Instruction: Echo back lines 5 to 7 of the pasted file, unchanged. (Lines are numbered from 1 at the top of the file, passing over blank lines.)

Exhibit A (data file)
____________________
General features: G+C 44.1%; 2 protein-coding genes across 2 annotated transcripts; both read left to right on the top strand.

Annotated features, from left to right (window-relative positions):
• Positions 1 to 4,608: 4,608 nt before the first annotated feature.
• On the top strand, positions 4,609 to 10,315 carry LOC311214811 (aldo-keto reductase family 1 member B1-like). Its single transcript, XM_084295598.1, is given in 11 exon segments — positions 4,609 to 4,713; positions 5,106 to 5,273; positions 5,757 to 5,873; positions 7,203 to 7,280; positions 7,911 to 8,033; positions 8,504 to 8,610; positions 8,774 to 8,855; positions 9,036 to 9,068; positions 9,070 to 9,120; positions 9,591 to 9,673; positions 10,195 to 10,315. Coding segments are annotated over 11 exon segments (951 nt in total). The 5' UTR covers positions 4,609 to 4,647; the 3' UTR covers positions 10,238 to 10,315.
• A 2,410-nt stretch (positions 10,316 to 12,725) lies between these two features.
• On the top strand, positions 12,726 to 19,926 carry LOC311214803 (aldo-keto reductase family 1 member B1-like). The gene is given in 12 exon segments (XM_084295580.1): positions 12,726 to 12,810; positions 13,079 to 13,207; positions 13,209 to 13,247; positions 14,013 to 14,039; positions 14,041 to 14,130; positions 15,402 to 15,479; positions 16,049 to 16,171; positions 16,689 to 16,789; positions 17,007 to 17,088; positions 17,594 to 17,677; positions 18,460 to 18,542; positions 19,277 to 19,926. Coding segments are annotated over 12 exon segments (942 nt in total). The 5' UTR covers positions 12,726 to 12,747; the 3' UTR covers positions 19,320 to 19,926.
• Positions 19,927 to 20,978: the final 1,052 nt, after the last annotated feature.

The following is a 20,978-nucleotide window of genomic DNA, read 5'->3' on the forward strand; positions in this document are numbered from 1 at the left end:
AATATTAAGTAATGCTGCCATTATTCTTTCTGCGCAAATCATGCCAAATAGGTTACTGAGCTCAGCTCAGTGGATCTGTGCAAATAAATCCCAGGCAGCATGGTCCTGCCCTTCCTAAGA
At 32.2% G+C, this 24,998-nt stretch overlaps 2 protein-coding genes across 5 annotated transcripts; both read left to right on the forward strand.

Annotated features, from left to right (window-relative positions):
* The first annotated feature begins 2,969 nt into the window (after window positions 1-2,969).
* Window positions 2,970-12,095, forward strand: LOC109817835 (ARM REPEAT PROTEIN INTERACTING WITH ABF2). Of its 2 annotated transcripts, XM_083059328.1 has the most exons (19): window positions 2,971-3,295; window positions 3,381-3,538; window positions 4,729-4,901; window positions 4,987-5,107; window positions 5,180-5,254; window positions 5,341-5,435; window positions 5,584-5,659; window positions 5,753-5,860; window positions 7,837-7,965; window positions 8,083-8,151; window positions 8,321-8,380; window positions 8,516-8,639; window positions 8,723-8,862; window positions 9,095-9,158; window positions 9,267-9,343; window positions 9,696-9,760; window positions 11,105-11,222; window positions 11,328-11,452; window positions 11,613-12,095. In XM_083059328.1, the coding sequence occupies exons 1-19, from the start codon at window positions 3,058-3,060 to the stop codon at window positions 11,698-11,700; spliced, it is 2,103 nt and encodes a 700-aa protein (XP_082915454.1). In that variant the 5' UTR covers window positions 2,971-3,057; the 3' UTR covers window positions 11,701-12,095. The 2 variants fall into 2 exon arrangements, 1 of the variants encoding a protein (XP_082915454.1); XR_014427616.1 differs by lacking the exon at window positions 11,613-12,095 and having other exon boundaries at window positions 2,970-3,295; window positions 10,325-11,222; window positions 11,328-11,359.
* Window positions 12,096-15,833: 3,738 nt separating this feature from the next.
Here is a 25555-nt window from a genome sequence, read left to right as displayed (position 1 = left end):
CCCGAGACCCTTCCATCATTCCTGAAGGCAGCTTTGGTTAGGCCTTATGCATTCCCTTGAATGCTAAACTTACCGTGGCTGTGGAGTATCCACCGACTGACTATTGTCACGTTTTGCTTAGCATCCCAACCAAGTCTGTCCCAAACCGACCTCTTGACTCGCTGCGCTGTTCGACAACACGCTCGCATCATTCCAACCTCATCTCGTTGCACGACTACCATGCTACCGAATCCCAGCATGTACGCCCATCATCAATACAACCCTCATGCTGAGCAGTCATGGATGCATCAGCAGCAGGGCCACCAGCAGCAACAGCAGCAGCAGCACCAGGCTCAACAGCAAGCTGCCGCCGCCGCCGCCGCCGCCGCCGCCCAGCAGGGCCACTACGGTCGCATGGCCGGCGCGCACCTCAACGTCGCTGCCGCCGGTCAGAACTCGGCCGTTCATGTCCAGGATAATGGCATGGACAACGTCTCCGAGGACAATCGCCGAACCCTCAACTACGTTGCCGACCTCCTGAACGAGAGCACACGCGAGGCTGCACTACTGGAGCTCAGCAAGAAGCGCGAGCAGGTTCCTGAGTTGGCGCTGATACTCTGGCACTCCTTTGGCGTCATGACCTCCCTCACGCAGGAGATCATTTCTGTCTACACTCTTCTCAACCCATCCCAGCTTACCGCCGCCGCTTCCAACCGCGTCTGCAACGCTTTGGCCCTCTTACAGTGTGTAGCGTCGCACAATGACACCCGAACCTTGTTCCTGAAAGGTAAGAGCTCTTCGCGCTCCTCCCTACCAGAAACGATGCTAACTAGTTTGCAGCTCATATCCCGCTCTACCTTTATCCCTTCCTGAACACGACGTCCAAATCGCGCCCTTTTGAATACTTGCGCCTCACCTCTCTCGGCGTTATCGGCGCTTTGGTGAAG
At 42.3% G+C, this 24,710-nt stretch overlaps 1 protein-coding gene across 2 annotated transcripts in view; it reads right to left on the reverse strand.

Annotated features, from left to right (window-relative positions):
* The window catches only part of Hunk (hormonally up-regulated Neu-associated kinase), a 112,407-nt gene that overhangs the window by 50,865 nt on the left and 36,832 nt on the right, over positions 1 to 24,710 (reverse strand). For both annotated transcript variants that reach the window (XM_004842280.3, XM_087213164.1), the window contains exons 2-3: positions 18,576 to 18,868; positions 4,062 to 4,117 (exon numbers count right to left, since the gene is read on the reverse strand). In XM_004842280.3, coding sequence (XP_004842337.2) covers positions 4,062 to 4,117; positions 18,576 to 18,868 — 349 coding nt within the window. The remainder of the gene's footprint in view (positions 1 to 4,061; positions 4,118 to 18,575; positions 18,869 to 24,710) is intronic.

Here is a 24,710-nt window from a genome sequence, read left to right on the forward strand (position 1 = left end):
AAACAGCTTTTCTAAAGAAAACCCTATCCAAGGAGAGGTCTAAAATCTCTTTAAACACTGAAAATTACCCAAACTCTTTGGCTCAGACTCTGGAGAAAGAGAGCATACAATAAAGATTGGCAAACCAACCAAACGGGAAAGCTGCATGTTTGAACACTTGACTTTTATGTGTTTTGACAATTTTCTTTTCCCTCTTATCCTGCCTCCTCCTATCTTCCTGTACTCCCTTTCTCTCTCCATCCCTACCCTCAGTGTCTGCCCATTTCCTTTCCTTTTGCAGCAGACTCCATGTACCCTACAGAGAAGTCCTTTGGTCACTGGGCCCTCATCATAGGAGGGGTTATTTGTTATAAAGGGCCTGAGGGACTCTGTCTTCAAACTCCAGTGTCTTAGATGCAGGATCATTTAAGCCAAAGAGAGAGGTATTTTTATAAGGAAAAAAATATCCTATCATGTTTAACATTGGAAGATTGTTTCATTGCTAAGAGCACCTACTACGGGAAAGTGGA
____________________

• A 2,410-nt stretch (positions 10,316 to 12,725) lies between these two features.
• On the top strand, positions 12,726 to 19,926 carry LOC311214803 (aldo-keto reductase family 1 member B1-like). The gene is given in 12 exon segments (XM_084295580.1): positions 12,726 to 12,810; positions 13,079 to 13,207; positions 13,209 to 13,247; positions 14,013 to 14,039; positions 14,041 to 14,130; positions 15,402 to 15,479; positions 16,049 to 16,171; positions 16,689 to 16,789; positions 17,007 to 17,088; positions 17,594 to 17,677; positions 18,460 to 18,542; positions 19,277 to 19,926. Coding segments are annotated over 12 exon segments (942 nt in total). The 5' UTR covers positions 12,726 to 12,747; the 3' UTR covers positions 19,320 to 19,926.
• Positions 19,927 to 20,978: the final 1,052 nt, after the last annotated feature.